Gucci’s imagination ready for spring
Text by: Sandra Bardin
The time has finally come for museums to realise that a proper restaurant is way more inviting than an office dinette, which until yesterday used to be the only chance for museum visitors to satisfy both their appetites for culture and food. Neither has anyone thought of entrusting this serious task to a famous chef, thus bringing not only food, but also the space and its decoration at the same cultural level as the masterpieces being exhibited in the adjacent rooms.
Gucci has filled this significant gap by inviting Massimo Bottura, the superstar of chefs, to open a restaurant in their museum, located in the beautiful Fourteenth century Palazzo della Mercanzia in Florence, a few steps away from the Uffizi Gallery.
Before we step into the restaurant, let’s take a look at the museum in its whole. It opened in 2011, but has totally changed its aesthetic and conceptual features, starting from its name: Gucci Garden recalls the brand’s passion for the fairytale natural world of plants, flowers and animals. It takes up the concept of a traditional museum as a celebration of a precious archive and reinvents it as a living and creative space, where the brand’s dynamic aesthetic and philosophy is expressed. Instead of working on a permanent exhibition arranged in chronological order, the Gucci Garden tells the story of the fashion house, by juxtaposing iconic contemporary and vintage pieces: garments, accessories, memorabilia, video installations, graphic illustrations and handmade items were organised according to thematic areas. The result is a dynamic narration that allows the visitors to “enter” a flow of ideas, grasping a hidden layer of inspiration and references to the creative process.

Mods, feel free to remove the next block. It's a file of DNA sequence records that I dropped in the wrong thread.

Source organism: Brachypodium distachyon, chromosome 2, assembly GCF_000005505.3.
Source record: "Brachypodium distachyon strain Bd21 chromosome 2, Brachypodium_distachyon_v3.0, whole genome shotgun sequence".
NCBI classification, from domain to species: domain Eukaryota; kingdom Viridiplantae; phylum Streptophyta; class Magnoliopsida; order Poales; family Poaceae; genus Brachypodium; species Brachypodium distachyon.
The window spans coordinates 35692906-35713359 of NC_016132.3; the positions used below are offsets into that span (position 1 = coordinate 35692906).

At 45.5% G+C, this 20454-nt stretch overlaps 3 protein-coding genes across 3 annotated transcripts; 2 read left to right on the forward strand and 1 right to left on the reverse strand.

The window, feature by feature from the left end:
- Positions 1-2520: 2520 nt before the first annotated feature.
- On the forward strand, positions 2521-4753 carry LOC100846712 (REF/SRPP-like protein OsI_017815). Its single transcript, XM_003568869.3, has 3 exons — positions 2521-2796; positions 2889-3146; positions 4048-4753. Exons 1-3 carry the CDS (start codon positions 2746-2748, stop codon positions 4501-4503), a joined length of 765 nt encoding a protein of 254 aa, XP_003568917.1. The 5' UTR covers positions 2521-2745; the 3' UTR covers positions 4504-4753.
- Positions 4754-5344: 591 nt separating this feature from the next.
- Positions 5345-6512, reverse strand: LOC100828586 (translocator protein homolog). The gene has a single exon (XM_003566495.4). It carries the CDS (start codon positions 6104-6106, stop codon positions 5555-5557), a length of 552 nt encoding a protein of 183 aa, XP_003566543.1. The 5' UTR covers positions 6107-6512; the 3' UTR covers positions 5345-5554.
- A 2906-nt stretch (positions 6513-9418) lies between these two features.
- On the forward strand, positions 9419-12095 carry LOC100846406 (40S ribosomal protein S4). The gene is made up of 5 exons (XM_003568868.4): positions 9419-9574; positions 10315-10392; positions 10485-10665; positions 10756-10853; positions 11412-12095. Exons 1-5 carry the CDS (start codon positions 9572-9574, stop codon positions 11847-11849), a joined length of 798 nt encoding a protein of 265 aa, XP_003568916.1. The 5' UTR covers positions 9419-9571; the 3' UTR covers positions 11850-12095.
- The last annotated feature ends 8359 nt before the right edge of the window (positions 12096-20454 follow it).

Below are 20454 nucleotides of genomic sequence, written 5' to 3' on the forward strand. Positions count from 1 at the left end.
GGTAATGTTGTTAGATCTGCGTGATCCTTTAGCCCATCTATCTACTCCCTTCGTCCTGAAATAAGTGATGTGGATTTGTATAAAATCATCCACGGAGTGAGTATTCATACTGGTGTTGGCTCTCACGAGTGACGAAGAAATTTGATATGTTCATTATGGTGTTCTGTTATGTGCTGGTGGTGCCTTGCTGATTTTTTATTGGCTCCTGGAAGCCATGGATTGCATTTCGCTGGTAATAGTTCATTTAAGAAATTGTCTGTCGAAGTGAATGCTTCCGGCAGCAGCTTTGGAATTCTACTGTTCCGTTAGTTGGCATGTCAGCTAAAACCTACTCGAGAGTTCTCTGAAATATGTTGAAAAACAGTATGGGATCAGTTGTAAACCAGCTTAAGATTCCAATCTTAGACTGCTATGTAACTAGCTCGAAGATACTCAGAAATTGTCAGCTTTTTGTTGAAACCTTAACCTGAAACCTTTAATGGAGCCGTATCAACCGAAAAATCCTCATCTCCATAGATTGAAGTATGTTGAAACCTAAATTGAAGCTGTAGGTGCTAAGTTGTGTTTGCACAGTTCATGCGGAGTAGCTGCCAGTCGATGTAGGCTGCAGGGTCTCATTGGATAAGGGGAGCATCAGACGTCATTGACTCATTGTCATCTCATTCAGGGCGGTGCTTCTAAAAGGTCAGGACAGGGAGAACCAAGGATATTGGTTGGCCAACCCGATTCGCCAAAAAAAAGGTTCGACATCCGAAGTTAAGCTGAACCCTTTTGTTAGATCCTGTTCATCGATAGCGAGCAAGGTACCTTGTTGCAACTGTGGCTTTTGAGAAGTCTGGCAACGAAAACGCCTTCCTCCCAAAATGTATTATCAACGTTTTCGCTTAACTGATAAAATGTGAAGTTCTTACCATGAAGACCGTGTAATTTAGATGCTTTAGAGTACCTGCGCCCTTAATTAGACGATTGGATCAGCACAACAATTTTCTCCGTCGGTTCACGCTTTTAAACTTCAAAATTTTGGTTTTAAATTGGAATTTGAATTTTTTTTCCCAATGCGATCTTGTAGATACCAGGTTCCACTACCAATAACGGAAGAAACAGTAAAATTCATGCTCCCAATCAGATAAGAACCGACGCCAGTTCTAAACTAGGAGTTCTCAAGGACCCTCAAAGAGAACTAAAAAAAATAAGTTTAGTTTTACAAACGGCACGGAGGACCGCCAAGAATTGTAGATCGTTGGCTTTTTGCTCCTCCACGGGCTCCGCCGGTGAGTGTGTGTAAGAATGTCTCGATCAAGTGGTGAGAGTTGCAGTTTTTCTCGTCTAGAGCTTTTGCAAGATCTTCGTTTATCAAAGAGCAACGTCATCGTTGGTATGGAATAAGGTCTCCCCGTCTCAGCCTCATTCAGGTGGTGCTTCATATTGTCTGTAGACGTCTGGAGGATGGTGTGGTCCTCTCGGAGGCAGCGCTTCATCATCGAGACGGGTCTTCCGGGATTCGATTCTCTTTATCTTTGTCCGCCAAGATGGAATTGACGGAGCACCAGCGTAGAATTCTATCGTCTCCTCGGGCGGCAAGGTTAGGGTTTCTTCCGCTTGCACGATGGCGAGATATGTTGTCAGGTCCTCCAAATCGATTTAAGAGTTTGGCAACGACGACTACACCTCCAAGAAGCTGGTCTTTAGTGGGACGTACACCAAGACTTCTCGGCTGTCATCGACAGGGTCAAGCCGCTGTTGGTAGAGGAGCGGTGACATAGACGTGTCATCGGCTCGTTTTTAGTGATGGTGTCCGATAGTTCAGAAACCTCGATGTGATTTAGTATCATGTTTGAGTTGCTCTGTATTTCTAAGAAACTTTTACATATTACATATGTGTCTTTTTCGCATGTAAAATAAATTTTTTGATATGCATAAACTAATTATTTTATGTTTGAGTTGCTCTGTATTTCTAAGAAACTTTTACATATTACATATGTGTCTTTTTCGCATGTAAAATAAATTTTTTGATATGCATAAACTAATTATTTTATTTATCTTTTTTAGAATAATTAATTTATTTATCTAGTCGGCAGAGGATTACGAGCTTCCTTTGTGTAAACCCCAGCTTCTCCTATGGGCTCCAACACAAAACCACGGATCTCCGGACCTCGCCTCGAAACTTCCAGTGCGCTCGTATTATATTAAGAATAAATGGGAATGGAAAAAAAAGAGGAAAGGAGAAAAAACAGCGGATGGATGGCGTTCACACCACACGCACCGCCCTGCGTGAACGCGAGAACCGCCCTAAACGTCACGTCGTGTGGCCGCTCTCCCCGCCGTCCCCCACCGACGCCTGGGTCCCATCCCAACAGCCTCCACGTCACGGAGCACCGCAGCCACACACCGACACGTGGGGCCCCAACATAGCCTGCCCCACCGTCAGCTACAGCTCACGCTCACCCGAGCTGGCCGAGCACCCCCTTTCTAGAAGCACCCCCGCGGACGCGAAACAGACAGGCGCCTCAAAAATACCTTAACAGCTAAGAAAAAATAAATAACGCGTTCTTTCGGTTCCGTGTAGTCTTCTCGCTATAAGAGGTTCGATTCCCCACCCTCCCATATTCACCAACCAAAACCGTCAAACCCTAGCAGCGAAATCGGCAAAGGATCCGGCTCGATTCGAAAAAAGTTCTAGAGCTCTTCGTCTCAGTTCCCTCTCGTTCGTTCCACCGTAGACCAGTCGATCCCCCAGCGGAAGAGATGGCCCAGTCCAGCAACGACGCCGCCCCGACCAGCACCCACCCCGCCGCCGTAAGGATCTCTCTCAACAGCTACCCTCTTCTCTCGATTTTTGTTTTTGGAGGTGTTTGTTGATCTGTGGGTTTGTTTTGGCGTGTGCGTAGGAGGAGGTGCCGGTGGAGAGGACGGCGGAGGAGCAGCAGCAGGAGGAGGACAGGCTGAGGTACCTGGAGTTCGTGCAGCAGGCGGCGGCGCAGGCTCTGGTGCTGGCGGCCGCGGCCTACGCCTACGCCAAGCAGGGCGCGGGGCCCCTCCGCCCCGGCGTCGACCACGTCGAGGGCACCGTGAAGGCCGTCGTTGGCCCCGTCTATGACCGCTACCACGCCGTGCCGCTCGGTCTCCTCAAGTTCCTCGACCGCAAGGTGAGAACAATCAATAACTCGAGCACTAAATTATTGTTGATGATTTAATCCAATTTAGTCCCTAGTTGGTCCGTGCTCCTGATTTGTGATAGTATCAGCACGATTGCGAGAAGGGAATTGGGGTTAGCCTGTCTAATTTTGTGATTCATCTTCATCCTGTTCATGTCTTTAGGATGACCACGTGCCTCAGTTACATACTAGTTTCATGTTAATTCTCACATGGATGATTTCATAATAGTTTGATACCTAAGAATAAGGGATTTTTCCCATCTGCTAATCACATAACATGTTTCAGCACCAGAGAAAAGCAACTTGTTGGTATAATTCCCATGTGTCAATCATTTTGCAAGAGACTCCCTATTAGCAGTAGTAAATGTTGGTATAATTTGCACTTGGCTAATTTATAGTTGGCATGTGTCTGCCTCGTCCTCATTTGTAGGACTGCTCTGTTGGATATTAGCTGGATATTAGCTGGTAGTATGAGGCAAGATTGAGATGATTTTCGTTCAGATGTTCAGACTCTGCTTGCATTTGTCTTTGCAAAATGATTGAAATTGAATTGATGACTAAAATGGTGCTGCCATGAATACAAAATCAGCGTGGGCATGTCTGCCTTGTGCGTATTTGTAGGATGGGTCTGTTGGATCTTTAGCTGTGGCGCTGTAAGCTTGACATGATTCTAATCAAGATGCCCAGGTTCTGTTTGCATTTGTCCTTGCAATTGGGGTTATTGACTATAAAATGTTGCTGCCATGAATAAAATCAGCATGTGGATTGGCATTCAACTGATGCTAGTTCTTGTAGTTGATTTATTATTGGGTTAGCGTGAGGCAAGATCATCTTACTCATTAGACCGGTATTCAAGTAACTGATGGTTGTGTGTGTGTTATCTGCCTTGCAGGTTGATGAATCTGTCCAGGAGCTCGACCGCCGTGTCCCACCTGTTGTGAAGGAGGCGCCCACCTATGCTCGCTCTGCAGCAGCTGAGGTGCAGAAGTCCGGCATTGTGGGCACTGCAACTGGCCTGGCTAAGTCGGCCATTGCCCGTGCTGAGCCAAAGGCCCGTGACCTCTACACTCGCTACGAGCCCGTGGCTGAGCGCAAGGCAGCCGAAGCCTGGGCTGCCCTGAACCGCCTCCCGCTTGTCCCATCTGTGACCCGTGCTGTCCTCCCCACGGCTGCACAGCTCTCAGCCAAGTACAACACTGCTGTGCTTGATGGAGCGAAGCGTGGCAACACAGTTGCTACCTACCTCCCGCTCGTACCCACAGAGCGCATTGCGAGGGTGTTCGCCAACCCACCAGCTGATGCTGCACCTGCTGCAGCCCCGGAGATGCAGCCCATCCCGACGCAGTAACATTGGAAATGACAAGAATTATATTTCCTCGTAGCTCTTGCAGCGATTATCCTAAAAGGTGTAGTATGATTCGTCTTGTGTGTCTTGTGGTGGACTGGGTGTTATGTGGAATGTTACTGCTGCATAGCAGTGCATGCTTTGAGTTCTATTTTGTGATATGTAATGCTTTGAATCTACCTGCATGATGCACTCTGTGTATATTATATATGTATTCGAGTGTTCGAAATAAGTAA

Gucci Garden is a project by Gucci’s creative director Alessandro Michele, made in collaboration with Maria Luisa Frisa, head of the degree course in Fashion Design and Multimedia Arts at Iuav University of Venice. The Garden was furnished and adorned in an eclectic style, which blends references to the early Twentieth century, Renaissance decorations and antique furniture. All enriched with the contemporary touch of some artists, such as Jayde Fish, Trevor Andrew (aka GucciGhost) and Coco Capitàn, who were invited to decorate the Gallery’s walls.